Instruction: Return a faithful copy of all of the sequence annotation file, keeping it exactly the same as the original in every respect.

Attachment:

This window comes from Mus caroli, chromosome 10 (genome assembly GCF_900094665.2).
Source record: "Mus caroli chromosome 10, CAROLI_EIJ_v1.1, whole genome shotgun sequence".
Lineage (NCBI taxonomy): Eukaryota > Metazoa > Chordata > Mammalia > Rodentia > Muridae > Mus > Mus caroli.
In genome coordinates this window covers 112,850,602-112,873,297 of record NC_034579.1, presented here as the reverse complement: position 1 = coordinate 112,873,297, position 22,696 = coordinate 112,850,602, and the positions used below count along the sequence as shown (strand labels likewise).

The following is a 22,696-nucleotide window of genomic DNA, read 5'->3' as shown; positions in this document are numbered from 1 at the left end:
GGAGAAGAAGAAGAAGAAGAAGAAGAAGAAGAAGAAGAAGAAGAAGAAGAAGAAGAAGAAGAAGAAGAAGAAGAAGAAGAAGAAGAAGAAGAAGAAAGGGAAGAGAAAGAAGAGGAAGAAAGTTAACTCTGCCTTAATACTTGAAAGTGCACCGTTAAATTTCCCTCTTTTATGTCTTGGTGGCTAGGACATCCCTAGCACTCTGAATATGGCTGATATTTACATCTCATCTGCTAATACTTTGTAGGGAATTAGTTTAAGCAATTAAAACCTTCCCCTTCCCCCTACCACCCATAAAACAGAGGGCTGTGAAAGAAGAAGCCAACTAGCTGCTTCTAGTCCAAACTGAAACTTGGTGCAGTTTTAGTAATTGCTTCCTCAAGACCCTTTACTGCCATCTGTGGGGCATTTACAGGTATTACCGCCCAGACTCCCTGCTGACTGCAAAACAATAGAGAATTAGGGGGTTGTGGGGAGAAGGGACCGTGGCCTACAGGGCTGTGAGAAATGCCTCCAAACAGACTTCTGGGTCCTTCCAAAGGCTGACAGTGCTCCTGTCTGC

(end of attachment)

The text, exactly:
This window comes from Mus caroli, chromosome 10 (genome assembly GCF_900094665.2).
Source record: "Mus caroli chromosome 10, CAROLI_EIJ_v1.1, whole genome shotgun sequence".
Lineage (NCBI taxonomy): Eukaryota > Metazoa > Chordata > Mammalia > Rodentia > Muridae > Mus > Mus caroli.
In genome coordinates this window covers 112,850,602-112,873,297 of record NC_034579.1, presented here as the reverse complement: position 1 = coordinate 112,873,297, position 22,696 = coordinate 112,850,602, and the positions used below count along the sequence as shown (strand labels likewise).

The following is a 22,696-nucleotide window of genomic DNA, read 5'->3' as shown; positions in this document are numbered from 1 at the left end:
GGAGAAGAAGAAGAAGAAGAAGAAGAAGAAGAAGAAGAAGAAGAAGAAGAAGAAGAAGAAGAAGAAGAAGAAGAAGAAGAAGAAGAAGAAGAAGAAAGGGAAGAGAAAGAAGAGGAAGAAAGTTAACTCTGCCTTAATACTTGAAAGTGCACCGTTAAATTTCCCTCTTTTATGTCTTGGTGGCTAGGACATCCCTAGCACTCTGAATATGGCTGATATTTACATCTCATCTGCTAATACTTTGTAGGGAATTAGTTTAAGCAATTAAAACCTTCCCCTTCCCCCTACCACCCATAAAACAGAGGGCTGTGAAAGAAGAAGCCAACTAGCTGCTTCTAGTCCAAACTGAAACTTGGTGCAGTTTTAGTAATTGCTTCCTCAAGACCCTTTACTGCCATCTGTGGGGCATTTACAGGTATTACCGCCCAGACTCCCTGCTGACTGCAAAACAATAGAGAATTAGGGGGTTGTGGGGAGAAGGGACCGTGGCCTACAGGGCTGTGAGAAATGCCTCCAAACAGACTTCTGGGTCCTTCCAAAGGCTGACAGTGCTCCTGTCTGC